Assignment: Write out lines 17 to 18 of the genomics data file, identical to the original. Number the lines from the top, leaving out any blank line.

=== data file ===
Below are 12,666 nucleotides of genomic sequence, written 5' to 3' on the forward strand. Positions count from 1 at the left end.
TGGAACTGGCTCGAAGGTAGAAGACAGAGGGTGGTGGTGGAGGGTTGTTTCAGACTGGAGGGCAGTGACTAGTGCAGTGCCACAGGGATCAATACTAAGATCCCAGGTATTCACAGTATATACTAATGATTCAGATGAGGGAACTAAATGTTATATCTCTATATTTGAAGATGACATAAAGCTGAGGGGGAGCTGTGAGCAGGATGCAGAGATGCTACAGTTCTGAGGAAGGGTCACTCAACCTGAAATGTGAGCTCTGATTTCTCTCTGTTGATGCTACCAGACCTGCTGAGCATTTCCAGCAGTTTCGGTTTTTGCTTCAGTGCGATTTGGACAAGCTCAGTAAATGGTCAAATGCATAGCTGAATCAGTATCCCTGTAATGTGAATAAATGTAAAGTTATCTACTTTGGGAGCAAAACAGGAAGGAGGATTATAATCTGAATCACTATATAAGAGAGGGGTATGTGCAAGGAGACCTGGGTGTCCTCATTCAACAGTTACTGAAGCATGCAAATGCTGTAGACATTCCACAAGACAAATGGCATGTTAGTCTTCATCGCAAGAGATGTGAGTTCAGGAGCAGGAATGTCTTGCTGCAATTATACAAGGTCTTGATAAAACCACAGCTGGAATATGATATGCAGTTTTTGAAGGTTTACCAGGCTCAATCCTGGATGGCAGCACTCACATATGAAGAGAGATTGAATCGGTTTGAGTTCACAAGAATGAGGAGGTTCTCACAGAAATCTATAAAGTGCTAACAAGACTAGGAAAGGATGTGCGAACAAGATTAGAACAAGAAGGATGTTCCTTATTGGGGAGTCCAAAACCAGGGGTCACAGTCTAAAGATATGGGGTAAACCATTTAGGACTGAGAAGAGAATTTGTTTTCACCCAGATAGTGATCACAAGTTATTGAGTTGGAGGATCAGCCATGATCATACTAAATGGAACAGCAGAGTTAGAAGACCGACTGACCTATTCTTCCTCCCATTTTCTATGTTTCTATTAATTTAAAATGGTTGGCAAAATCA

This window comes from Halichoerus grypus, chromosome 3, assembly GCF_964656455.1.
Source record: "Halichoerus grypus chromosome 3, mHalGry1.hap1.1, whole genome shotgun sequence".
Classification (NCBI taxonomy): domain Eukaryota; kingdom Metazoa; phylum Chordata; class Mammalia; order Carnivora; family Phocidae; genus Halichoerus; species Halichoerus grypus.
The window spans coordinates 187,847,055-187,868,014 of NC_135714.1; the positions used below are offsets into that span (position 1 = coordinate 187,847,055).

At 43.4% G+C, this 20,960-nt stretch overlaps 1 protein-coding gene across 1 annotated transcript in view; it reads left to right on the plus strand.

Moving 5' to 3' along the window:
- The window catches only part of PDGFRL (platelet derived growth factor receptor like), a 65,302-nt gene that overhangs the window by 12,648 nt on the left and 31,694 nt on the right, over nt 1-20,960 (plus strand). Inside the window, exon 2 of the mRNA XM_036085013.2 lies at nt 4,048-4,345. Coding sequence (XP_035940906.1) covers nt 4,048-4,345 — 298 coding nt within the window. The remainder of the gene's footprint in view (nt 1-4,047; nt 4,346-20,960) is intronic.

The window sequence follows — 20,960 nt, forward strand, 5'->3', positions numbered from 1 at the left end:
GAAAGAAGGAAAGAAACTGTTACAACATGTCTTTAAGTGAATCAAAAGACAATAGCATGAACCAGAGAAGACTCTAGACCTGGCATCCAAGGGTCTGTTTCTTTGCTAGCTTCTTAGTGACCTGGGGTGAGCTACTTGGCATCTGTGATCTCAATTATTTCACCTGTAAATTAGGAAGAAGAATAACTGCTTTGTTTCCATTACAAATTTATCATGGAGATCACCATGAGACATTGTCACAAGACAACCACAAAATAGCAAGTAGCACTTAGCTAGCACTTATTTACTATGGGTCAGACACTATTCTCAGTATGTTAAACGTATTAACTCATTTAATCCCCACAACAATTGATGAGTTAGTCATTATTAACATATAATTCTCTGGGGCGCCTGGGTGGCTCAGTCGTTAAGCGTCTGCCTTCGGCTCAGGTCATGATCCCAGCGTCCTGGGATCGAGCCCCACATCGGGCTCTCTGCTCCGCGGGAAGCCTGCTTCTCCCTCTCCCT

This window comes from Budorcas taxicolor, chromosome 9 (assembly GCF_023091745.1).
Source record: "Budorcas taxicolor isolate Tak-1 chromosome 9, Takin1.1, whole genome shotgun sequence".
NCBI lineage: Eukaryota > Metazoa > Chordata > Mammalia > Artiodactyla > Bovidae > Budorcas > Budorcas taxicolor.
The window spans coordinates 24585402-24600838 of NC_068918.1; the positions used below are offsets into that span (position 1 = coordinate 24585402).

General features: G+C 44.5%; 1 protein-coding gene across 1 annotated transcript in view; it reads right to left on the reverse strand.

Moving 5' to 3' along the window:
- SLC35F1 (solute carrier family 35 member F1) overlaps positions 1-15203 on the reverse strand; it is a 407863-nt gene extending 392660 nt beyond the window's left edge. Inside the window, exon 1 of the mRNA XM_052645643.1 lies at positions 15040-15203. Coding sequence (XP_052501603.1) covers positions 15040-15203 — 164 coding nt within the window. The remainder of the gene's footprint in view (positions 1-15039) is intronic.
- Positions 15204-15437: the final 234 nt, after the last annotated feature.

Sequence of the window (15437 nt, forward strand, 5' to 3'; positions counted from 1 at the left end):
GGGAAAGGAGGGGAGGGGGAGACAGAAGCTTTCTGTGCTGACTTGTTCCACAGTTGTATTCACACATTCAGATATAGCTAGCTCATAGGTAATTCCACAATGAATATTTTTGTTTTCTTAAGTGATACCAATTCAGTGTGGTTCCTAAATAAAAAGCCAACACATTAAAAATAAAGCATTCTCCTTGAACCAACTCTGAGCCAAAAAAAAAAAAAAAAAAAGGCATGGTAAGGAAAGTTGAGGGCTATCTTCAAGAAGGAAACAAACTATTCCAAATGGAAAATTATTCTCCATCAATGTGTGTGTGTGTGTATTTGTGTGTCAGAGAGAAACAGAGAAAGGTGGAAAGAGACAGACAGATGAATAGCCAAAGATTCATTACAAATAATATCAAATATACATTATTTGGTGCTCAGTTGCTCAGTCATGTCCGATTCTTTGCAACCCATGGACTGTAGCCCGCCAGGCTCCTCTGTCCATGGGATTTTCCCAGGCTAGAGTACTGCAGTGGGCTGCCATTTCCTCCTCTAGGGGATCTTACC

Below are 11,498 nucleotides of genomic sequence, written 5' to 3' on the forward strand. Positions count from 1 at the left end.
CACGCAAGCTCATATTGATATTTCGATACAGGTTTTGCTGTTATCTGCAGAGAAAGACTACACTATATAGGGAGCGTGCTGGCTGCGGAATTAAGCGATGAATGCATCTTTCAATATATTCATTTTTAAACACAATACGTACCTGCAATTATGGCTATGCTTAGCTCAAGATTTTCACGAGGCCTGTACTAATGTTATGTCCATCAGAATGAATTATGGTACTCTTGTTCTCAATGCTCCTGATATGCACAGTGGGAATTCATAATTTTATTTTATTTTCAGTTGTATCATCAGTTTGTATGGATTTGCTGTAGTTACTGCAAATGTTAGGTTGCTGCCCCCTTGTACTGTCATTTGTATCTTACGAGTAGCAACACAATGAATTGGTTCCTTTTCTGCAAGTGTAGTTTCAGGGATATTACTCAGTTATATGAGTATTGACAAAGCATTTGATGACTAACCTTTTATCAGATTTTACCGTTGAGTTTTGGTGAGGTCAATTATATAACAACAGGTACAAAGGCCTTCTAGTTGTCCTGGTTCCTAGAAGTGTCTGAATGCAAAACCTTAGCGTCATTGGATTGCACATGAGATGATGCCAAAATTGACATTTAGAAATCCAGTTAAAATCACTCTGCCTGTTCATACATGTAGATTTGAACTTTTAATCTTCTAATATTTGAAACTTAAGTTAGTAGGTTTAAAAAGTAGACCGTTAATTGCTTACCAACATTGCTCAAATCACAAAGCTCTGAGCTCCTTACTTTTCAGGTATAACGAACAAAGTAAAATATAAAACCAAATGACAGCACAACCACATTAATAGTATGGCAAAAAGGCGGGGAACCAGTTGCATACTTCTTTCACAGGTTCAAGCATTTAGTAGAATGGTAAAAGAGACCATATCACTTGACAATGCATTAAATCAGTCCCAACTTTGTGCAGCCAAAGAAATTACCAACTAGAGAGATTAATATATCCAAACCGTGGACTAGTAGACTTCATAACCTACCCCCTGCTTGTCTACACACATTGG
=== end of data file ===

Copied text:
Moving 5' to 3' along the window:
- SLC35F1 (solute carrier family 35 member F1) overlaps positions 1-15203 on the reverse strand; it is a 407863-nt gene extending 392660 nt beyond the window's left edge. Inside the window, exon 1 of the mRNA XM_052645643.1 lies at positions 15040-15203. Coding sequence (XP_052501603.1) covers positions 15040-15203 — 164 coding nt within the window. The remainder of the gene's footprint in view (positions 1-15039) is intronic.